Marquasas passage and The Galapagos Story, Part I. 04:59:47S 95:09:26W

Zipadedoda of Dart
David H Kerr
Mon 10 Mar 2008 09:02

We are currently motor sailing on a course of 248° Towards our current waypoint which is at 07° 30 South, 103°West, (some 490nm distant) on our way to the latitudes where we hope to pick up the favourable trade winds. The strategy being that these strong SE winds together with the positive equatorial current will carry us on our way under sail along to the final destination which is at an arrival waypoint of 09°South, 140°West. That being the Island of Nuku Hiva, some 2680nm distant.  Taking the rhumb line would almost certainly involve us burning all our fuel before we got to the trade winds, and that would make running the generator for cooking and battery charging, for the following 18 to 20 days somewhat challenging!


So far we have motored, motor sailed and sailed some 63 hours combined, since leaving Santa Cruz. Of that only 9 hours has been pure sailing so far. After leaving Puerto Ayora in brilliant sunshine, we plunged right into the doldrums and enjoyed thunder storms, very high humidity and temperatures in the mid 30 degrees C. Followed by near constant rain until this morning, when we then enjoyed a beautiful clear sunny day, with a light breeze and more bearable climatic conditions. With the added bonus of no flies or mosquitoes to plague us. The other good thing is that the ambient water temperature has dropped from 30°C to 26°C. This really helps in reducing the engine running temperature, and so the internal temperature of the boat becomes a little more tolerable.


The only fly in the ointment so far on this trip has been the failure of the Mast Head unit, which provides the wind speed and direction data to the Navigation computer. It looks like the bearings on the anemometer have just worn out. (Can’t complain as the boat has now completed just under 20,000nm). So we are hoping to get a new one shipped out to Nuku Hiva, from B&G and carried by Tony Diment from BWR Control, who is flying out on the 17th March. At this stage this is more of an irritant than a problem, because we can’t use the wind pilot, which will make down wind sailing more of a challenge than we would like it to be. But if push comes to shove we can always press the Hydrovane wind steering into service, and providing the wind is not too strong and we are heavily reefed it should cope. Fingers crossed!


Now its time to turn my attention back to the exquisite Galapagos experience…………………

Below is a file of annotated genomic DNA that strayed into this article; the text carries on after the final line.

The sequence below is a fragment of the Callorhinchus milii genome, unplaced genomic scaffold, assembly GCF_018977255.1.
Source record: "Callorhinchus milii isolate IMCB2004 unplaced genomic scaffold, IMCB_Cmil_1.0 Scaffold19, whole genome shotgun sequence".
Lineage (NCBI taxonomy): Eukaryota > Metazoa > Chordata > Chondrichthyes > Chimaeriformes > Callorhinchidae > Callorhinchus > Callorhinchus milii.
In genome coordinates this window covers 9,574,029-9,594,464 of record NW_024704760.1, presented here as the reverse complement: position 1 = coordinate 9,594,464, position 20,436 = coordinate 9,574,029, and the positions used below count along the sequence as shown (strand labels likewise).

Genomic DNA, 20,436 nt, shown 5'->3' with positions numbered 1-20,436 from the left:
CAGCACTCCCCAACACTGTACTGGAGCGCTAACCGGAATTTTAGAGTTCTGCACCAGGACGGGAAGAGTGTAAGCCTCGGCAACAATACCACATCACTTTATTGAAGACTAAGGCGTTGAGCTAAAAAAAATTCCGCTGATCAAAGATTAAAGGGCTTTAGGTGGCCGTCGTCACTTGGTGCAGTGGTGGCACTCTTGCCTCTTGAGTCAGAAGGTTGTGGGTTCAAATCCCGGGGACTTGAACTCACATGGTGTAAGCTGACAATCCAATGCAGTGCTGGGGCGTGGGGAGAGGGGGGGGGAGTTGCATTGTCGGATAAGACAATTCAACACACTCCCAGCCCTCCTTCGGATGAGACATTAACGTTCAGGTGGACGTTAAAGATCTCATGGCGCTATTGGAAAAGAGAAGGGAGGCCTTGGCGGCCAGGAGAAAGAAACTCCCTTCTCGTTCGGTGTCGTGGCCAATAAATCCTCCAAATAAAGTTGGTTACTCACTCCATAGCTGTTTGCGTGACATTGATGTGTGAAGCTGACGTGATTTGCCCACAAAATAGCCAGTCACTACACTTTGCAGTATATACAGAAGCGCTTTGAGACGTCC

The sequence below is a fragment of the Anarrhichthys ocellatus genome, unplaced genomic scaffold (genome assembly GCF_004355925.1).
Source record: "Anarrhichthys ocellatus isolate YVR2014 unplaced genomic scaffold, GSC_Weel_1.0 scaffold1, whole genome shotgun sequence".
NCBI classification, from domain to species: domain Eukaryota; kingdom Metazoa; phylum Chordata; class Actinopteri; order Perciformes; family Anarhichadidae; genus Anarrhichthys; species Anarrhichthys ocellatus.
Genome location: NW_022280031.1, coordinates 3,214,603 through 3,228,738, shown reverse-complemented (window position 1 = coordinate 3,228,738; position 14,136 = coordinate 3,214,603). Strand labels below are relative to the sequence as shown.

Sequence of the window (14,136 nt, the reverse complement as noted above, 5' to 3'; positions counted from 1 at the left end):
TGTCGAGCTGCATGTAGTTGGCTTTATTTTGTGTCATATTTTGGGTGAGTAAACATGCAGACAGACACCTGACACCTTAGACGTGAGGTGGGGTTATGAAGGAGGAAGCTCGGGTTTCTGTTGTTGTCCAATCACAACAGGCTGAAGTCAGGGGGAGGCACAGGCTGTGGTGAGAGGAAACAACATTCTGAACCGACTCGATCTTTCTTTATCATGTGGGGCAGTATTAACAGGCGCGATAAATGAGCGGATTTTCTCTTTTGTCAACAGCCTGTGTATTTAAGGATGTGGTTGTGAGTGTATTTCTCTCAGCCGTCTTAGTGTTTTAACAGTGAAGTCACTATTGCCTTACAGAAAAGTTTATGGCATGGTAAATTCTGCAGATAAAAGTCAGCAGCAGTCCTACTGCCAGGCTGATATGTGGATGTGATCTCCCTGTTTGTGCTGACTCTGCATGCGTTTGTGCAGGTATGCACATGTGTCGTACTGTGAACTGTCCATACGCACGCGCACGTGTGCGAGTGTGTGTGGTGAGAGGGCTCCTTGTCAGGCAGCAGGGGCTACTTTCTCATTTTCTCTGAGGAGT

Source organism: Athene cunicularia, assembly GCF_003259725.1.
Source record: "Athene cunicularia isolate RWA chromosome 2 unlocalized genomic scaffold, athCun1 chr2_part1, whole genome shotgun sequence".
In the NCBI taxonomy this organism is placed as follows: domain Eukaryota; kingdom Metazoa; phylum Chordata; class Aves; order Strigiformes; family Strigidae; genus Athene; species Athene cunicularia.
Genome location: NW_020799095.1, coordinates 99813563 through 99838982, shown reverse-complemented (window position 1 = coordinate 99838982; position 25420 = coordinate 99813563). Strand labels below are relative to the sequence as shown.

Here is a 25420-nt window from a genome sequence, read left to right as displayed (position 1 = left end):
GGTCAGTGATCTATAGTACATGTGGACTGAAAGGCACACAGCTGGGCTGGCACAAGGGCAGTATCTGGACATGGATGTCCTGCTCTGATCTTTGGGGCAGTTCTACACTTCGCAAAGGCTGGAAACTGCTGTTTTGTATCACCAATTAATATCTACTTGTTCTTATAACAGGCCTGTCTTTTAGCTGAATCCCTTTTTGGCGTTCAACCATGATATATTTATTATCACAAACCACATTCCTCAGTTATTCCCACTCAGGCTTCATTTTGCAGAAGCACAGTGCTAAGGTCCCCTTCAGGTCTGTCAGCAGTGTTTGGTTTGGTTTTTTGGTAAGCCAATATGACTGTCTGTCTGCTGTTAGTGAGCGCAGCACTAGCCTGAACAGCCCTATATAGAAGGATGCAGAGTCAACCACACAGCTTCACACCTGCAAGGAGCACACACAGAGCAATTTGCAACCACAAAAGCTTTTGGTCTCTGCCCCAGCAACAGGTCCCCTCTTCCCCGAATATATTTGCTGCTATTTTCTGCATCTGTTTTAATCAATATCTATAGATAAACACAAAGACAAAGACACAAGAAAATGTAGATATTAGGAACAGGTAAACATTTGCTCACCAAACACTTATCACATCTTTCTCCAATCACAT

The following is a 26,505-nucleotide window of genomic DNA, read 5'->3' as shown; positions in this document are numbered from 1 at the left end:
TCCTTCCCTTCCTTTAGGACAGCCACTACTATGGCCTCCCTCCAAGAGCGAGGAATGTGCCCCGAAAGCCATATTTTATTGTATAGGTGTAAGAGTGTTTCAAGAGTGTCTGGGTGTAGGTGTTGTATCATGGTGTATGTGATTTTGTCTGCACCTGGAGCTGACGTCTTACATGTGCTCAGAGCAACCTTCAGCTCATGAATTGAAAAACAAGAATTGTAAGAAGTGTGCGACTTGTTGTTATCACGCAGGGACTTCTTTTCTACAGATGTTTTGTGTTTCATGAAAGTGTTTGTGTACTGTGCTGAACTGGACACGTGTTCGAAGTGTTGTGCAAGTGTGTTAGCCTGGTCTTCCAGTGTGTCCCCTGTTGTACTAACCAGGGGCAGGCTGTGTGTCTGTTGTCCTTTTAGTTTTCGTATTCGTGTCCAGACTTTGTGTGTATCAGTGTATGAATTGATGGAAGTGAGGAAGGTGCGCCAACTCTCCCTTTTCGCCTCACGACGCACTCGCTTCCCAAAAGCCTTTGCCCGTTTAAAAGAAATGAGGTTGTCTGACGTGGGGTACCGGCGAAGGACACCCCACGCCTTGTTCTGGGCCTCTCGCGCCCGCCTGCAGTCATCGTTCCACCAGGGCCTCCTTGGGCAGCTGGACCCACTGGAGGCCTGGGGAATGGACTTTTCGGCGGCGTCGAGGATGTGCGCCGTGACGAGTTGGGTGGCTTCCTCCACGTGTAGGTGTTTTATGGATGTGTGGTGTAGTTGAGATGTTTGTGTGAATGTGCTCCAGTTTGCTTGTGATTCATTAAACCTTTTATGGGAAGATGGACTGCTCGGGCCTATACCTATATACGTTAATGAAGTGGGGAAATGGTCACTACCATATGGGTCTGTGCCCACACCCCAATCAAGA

The arrivals process in Galapagos starts almost immediately you have completed anchoring. Richard Bolt from Rally Control arrived by water taxi with the BWR agents Sail’N Galapagos, with Yvonne the partner in the company and a policemen. The immigration formalities are all completed on your own boat. You are just relived of plenty of green backs. These charges are for the many and various  items, like the mandatory National Park permit at a piffling $100 per head.  The cost of this was to pale into insignificance next to all the other apparently trivial items that yachts are charged for. Like the fumigation teams that “de-bugs” your boat, down to the garbage levy (no garbage collection included, that is extra) to port fees, mooring fees, administration fees, cruising permit, need I go on? That said it was all a very painless process due to the  work that was done behind the scenes by BWR and Sail’n Galapagos. Except that is the big dent it makes in your wallet!! This is not a cheap place to visit!!! But it is in our opinion, worth every penny.


After all of this we were allowed ashore. No need for dinghies here, Just hail a water taxi. $0.60 a ride one way and they run 24/7, but $1 after 1800 at night. On our first night we enjoyed an impromptu party for around two thirds of the Rally at the Red Mangrove Hotel, in their Sushi Restaurant.. All put together by Reinhard and Shelia of Blue Raven. The next day was Rally Briefing for the next leg and the ubiquitous Rally Party that was held in the grounds of a very exotic lodge hotel out in the country. This was a bit of a hoot as the busses were booked quite early to take us back into town. So 8 of us naughty Ralliers stayed behind and then called a pair of Taxis. In the event we got home sooner, as the coach broke down………Hey Hoho